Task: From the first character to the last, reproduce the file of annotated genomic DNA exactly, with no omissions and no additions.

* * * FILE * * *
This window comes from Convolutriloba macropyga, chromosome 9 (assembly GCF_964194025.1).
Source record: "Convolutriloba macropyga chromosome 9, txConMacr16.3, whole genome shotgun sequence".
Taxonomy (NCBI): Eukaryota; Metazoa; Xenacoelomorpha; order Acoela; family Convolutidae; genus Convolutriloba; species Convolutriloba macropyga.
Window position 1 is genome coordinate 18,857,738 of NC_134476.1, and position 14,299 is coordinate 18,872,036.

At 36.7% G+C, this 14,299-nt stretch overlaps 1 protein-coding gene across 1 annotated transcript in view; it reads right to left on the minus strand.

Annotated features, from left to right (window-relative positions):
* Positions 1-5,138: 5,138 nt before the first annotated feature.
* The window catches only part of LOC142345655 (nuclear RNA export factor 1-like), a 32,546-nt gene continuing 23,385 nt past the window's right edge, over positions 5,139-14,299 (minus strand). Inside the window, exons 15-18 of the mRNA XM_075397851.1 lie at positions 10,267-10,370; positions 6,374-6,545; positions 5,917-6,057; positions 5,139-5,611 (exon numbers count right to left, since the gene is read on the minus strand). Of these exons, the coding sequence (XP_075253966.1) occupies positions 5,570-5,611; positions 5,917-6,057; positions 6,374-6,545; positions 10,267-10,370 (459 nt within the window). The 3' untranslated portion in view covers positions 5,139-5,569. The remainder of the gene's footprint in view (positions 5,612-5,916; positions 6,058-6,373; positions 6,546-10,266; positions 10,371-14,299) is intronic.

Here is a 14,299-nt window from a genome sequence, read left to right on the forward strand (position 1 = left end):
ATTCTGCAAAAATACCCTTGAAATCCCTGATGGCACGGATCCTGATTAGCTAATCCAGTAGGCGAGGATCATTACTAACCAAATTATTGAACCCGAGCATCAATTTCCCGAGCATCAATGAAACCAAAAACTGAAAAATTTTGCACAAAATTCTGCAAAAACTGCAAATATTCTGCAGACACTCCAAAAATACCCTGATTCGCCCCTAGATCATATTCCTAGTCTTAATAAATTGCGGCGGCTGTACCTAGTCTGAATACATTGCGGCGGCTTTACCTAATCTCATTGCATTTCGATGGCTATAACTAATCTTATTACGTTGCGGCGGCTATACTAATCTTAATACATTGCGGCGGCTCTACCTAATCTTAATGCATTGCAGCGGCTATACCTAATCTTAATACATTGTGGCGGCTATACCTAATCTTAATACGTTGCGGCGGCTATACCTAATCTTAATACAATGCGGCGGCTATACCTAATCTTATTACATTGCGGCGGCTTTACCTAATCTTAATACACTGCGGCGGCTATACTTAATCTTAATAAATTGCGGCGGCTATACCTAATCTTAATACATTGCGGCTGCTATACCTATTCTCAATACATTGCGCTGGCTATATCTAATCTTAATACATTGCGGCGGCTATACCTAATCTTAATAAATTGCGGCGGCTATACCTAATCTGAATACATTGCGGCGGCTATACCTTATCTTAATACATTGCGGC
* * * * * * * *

This window comes from Convolutriloba macropyga, chromosome 9 (assembly GCF_964194025.1).
Source record: "Convolutriloba macropyga chromosome 9, txConMacr16.3, whole genome shotgun sequence".
Taxonomy (NCBI): Eukaryota; Metazoa; Xenacoelomorpha; order Acoela; family Convolutidae; genus Convolutriloba; species Convolutriloba macropyga.
Window position 1 is genome coordinate 18,857,738 of NC_134476.1, and position 14,299 is coordinate 18,872,036.

At 36.7% G+C, this 14,299-nt stretch overlaps 1 protein-coding gene across 1 annotated transcript in view; it reads right to left on the minus strand.

Annotated features, from left to right (window-relative positions):
* Positions 1-5,138: 5,138 nt before the first annotated feature.
* The window catches only part of LOC142345655 (nuclear RNA export factor 1-like), a 32,546-nt gene continuing 23,385 nt past the window's right edge, over positions 5,139-14,299 (minus strand). Inside the window, exons 15-18 of the mRNA XM_075397851.1 lie at positions 10,267-10,370; positions 6,374-6,545; positions 5,917-6,057; positions 5,139-5,611 (exon numbers count right to left, since the gene is read on the minus strand). Of these exons, the coding sequence (XP_075253966.1) occupies positions 5,570-5,611; positions 5,917-6,057; positions 6,374-6,545; positions 10,267-10,370 (459 nt within the window). The 3' untranslated portion in view covers positions 5,139-5,569. The remainder of the gene's footprint in view (positions 5,612-5,916; positions 6,058-6,373; positions 6,546-10,266; positions 10,371-14,299) is intronic.

Here is a 14,299-nt window from a genome sequence, read left to right on the forward strand (position 1 = left end):
ATTCTGCAAAAATACCCTTGAAATCCCTGATGGCACGGATCCTGATTAGCTAATCCAGTAGGCGAGGATCATTACTAACCAAATTATTGAACCCGAGCATCAATTTCCCGAGCATCAATGAAACCAAAAACTGAAAAATTTTGCACAAAATTCTGCAAAAACTGCAAATATTCTGCAGACACTCCAAAAATACCCTGATTCGCCCCTAGATCATATTCCTAGTCTTAATAAATTGCGGCGGCTGTACCTAGTCTGAATACATTGCGGCGGCTTTACCTAATCTCATTGCATTTCGATGGCTATAACTAATCTTATTACGTTGCGGCGGCTATACTAATCTTAATACATTGCGGCGGCTCTACCTAATCTTAATGCATTGCAGCGGCTATACCTAATCTTAATACATTGTGGCGGCTATACCTAATCTTAATACGTTGCGGCGGCTATACCTAATCTTAATACAATGCGGCGGCTATACCTAATCTTATTACATTGCGGCGGCTTTACCTAATCTTAATACACTGCGGCGGCTATACTTAATCTTAATAAATTGCGGCGGCTATACCTAATCTTAATACATTGCGGCTGCTATACCTATTCTCAATACATTGCGCTGGCTATATCTAATCTTAATACATTGCGGCGGCTATACCTAATCTTAATAAATTGCGGCGGCTATACCTAATCTGAATACATTGCGGCGGCTATACCTTATCTTAATACATTGCGGC